As the PIC has to read and write the values from the external flash memory a small part of this time is used for this but most of the time (about 90%) is used by this loop:
that is the convolution of the filter with the signal.
The PIC24 i am using does not have multiply and accumulate instructions for signal processing. I am now trying to optimize the code writing it in assembler. This part does not need to be in real time but 15 minutes is too long. I am also considering the option to switch to a dsPIC33 that has the MAC instructions.
In this project the PIC micro controller has to playback the audio sample with different speed, lower and higher than the original sampling frequency.
From a first test test, with a code not really optimized, the PIC can access the memory (in any location), read a sample and send it to the DAC at a rate of more than 90 M samples per second.
My idea is to store the audio sample in a external SPI flash memory re-sampled at different rates.
For examples these rates could be: 0.25x 0.5x 1x 2x 4x etc...
The original audio sample is sampled at a rate of 44 K samples per sec and stored in the memory in the "rate 1x" table.
If it is needed to playback the sample at a speed of 1.5x the PIC will read the memory where it is stored the original sample (rate 1x) at 44/1x1.5=66 K samples per second.
If is needed playback at speed of 3x the PIC will read the memory where is stored the re-sampled audio at a rate of 2x with a speed of 44/2*3=66 K samples per second.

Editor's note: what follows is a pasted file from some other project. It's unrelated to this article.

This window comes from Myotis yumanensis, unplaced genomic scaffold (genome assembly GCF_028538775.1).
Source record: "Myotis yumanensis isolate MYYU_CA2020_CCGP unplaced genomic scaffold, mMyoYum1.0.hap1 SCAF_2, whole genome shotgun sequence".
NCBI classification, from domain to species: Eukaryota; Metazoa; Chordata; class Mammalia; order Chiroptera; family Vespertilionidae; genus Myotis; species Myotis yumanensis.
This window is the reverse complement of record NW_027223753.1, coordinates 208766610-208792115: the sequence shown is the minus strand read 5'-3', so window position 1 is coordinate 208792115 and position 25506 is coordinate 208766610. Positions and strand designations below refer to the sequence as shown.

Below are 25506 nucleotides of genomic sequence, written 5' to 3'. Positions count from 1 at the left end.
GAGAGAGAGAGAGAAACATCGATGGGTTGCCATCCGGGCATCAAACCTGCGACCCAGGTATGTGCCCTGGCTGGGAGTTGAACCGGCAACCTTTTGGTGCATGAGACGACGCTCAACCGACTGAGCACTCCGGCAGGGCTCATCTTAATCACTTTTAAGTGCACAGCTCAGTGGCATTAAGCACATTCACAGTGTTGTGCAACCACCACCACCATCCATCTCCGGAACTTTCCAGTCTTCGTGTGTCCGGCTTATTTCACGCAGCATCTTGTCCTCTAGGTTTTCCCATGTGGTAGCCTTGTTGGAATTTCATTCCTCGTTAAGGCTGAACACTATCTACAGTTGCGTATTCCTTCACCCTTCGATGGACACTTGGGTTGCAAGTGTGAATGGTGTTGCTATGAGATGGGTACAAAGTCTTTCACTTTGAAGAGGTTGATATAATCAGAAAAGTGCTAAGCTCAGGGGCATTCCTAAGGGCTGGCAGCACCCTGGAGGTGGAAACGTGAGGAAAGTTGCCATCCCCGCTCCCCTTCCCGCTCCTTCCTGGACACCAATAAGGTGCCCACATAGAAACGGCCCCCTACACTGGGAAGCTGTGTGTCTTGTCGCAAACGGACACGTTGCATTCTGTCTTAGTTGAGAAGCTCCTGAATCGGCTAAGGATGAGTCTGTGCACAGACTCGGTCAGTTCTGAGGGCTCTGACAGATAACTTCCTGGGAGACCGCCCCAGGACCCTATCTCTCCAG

And so on. The playbacks speed will vary continuously according to the speed of the hand above the infrared sensor so the PIC should have the possibility to jump between different tables continuously.
In this moment I am studying how to convert the audio samples in different sampling rates. It is not a trivial thing but my advantage is that the program in the PIC will need to compute this only one time and save it in memory so it does not need to be real time.
To re-sample is necessary to filter the signal with a low pass at about half the sampling rate in the case of increase the sampling rate.
To intuitively understand why it is necessary i copy this picture:
Now i am tying to understand the digital filter simulating it in python before write the actual program for the PIC.
This program takes sin wave (in this case 1000 samples), multiply every point of it for the value of the "windowed sinc filter", (in this case has 101 samples) sum up the results and find the peak value.
Then the same process is repeated changing the frequency of the sin wave. The filter response plot has on X the sin wave frequency and on Y the peak values of the filter output.
I am trying to understand if it necessary to apply the same process even when reducing the sample rate or it is enough a moving average filter.
I am doing this project using a PIC24EP32GP202 in a DIP package.
I found myself short of pins and I am thinking to use a bigger brother in a SMD package. Using this PIC in DIP package i found out that is very sensible to the layout, for example it does not work on a bread board because the connections to decoupling capacitors are too long, it keeps resetting, if it mounted in a socket with all the connections soldered on a prototyping board it works fine.
This PIC runs at 140 Mhz using a PLL and a quartz of 8Mhz (in my case)
I would like to try the SMD version with more pins and use an adapter to develop the project but I worry about the following points:
Will the length of the connections to the decoupling capacitors be too long and have the same problems i found using the bread board?
As the length between the PIC pins and the quartz will be too long, can I use an external oscillator and supply the signal at logic level to the PIC to overcome the distance problem? In this case I will use a 12 Mhz oscillator and obtain 140 Mhz using the internal PLL.
Any suggestion is very appreciated.